What is Sneddon Syndrome?
Sneddon Syndrome is an extremely rare pathological condition which affects the small and medium sized blood vessels and arteries. Sneddon Syndrome is characterized by a distinct skin condition called livedo reticularis in which there is bluish discoloration of the skin surrounding the normal skin.
Sneddon Syndrome is also characterized by various neurological abnormalities to include mini strokes, headaches, and dizziness. The exact cause of Sneddon Syndrome is not known but the symptoms are caused basically due to narrowed arteries resulting in decreased blood flow to the brain causing conditions like cerebral ischemia resulting in strokes.
Individuals with Sneddon Syndrome tend to also have abnormally high blood pressure and heart defects. Intellectual disability and memory loss are also some of the features of Sneddon Syndrome. The neurological abnormalities along with the distinct skin condition differentiate other medical conditions from Sneddon Syndrome.
What are the Causes of Sneddon Syndrome?
As stated, the exact cause of Sneddon Syndrome is still a matter of investigations and research regarding it is still ongoing. Researchers believe that majority of the cases of Sneddon Syndrome occur randomly without any reason but there are possible environmental, genetic, and immunological factors involved in development of Sneddon Syndrome.
In some cases there has been more than one family member diagnosed with Sneddon Syndrome supporting the possibility of this being a familial or inherited condition.
The symptoms of Sneddon Syndrome are caused due to increase in the number of cells in the walls of the affected arteries. This results in the arteries getting narrowed due to the cell buildup. Because of this, there is significant decrease in the blood flow.
The arteries may also get occluded and prevent blood from flowing smoothly resulting in some areas or tissues not getting enough blood causing them to get thrombosed.
In some cases, clumps of cells may break loose from the main artery and start to flow with the bloodstream and then get lodged in some artery blocking the blood flow to that artery resulting in tissue necrosis as a result of reduced blood supply due to Sneddon Syndrome.
What are the Symptoms of Sneddon Syndrome?
The classic presenting feature of Sneddon Syndrome is what is known as livedo reticularis which is a ring of bluish discoloration of the skin surrounding normal skin. It mostly affects the arms and legs but may also affect the trunk and the hip region. This condition tends to get worse in the winter months and during pregnancy.
Another symptom of Sneddon Syndrome is the onset of mini strokes and strokes due to cerebral ischemia as a result of blood clots which reduce the flow of blood to the brain causing strokes. The symptoms may be variable and differ from individual to individual depending on the arteries that are blocked.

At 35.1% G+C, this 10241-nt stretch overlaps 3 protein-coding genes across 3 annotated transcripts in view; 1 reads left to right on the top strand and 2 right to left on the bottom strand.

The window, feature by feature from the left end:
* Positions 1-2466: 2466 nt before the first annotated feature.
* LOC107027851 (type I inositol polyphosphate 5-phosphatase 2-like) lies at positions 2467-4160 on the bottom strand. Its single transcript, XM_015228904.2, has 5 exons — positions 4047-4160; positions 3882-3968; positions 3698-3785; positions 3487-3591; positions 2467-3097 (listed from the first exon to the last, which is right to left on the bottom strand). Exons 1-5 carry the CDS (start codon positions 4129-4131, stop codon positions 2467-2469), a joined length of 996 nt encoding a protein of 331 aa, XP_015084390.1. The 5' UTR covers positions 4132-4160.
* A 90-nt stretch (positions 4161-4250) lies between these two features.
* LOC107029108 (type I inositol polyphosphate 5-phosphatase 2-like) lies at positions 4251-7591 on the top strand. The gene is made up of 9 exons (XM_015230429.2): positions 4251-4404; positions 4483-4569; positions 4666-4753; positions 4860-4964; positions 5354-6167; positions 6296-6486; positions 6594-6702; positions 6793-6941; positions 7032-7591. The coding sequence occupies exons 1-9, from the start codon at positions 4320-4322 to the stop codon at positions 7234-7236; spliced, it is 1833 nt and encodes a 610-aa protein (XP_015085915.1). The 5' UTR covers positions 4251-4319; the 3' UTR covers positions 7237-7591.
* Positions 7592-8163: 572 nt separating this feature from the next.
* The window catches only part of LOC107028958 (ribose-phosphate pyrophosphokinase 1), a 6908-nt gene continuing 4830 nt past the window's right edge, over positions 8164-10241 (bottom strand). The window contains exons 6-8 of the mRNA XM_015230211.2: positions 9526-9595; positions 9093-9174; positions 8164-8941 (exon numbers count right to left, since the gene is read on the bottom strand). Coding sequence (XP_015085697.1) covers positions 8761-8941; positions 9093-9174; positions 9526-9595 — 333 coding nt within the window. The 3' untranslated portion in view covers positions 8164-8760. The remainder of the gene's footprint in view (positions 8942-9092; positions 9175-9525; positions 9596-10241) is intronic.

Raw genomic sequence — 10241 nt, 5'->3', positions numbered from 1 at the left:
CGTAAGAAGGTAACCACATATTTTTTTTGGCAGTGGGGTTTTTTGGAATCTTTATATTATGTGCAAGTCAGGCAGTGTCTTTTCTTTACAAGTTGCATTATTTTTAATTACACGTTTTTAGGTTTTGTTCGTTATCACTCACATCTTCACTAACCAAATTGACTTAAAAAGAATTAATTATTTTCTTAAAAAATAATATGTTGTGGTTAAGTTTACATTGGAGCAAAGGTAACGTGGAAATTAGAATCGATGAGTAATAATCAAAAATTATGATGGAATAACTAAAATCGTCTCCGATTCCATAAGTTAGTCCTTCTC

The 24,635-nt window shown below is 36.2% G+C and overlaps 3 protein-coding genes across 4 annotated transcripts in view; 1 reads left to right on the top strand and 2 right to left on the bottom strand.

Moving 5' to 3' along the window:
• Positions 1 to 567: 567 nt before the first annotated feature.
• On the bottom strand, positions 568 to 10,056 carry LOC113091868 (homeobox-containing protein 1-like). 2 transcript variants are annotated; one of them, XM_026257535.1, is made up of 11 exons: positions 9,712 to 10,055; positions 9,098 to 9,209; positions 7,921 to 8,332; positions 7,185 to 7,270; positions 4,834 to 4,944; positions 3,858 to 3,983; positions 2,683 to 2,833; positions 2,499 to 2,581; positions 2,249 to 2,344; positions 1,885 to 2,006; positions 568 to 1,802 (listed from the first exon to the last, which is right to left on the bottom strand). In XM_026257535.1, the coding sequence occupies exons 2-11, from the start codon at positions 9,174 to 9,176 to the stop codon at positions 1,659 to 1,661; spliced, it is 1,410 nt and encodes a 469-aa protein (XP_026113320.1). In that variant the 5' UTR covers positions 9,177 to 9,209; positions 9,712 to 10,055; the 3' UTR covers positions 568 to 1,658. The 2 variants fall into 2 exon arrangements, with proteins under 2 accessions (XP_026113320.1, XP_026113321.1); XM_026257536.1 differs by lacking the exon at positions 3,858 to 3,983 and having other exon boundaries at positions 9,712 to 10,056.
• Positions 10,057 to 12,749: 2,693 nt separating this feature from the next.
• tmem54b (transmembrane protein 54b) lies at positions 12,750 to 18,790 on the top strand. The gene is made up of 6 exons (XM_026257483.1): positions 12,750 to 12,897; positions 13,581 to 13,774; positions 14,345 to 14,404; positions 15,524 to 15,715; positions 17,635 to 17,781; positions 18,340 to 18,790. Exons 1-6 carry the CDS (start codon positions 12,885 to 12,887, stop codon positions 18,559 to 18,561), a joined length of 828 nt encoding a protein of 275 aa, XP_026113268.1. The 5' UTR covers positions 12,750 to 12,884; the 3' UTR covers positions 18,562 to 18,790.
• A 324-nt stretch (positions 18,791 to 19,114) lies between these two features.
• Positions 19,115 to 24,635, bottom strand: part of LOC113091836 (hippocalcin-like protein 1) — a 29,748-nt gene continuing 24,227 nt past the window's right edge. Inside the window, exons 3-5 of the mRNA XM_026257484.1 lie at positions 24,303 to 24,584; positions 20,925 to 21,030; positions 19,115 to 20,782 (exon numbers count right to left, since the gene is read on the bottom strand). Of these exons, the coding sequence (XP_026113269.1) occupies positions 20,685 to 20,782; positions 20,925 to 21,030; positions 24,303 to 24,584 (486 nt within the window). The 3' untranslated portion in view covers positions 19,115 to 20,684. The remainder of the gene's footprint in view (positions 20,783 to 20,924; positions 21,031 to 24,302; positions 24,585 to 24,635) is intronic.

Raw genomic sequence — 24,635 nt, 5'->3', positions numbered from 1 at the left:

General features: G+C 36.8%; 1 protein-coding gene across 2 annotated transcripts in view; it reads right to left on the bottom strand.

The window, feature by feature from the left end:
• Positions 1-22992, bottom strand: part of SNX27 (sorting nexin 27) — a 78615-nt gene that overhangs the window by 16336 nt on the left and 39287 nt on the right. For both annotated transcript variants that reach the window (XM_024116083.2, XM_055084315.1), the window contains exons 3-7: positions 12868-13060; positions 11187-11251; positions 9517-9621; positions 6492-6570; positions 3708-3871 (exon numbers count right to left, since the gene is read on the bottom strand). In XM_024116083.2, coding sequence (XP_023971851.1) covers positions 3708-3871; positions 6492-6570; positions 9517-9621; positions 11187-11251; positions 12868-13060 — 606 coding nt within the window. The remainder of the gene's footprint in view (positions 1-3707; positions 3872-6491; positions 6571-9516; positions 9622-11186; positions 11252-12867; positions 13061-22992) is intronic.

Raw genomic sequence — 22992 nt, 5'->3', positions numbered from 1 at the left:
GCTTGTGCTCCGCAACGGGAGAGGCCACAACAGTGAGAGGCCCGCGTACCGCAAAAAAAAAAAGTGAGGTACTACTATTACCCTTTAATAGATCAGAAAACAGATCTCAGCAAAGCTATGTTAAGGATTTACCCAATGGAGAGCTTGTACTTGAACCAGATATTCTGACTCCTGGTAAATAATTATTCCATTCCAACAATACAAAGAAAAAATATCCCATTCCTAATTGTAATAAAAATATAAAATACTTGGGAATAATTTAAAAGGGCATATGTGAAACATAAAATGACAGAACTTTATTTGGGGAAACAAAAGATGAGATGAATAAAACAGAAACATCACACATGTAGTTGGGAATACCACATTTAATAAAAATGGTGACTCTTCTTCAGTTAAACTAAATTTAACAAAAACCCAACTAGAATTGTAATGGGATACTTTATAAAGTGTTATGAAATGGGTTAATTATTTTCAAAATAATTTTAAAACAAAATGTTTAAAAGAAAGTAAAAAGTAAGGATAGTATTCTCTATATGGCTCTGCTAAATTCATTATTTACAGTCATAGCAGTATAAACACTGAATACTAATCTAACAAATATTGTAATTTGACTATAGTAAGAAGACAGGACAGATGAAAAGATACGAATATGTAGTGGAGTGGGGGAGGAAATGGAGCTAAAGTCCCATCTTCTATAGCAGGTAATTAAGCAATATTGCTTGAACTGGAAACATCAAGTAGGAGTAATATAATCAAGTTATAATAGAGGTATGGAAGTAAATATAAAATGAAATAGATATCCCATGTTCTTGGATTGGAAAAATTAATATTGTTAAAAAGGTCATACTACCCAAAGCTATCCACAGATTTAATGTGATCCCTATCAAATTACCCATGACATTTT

These episodes of mini strokes or strokes may be recurrent in Sneddon Syndrome. Additionally, there may be some neurological symptoms to include difficulty concentrating, memory loss, confusion, vision disturbance, and hemiparesis. Cognitive disability is also one of the symptoms of Sneddon Syndrome.
An individual with Sneddon Syndrome will have problems with speaking, problems with communication, seizures in some cases. Rare symptoms of muscle pain and stiffness, and abnormal involuntary movements are also a part of Sneddon Syndrome.
An individual with Sneddon Syndrome will also have certain heart defects to include ischemic heart disease due to reduced blood flow to the heart, valvular stenosis, and rheumatic heart disease as a result of Sneddon Syndrome. In some cases, renal dysfunction is also seen with Sneddon Syndrome.
How is Sneddon Syndrome Diagnosed?
The classic pattern of livedo reticularis and the symptoms of recurrent strokes is a virtual give away sign for a diagnosis of Sneddon Syndrome. Advanced radiological studies in the form of CT and MRI scan of the brain will clearly identify lesions or blockage of the artery pointing to a diagnosis of Sneddon Syndrome. A skin biopsy of the affected area of livedo reticularis will clearly define areas of arteriopathy which will confirm the diagnosis of Sneddon Syndrome.
How is Sneddon Syndrome Treated?
The treatment for Sneddon Syndrome is purely symptomatic and supportive. As the disease condition is quite rare there have been very minimal to no clinical trials held for treatment of Sneddon Syndrome. Anti-clotting medications are quite helpful in preventing blood clots. Apart from this, there are no particular disease-specific treatments for Sneddon Syndrome.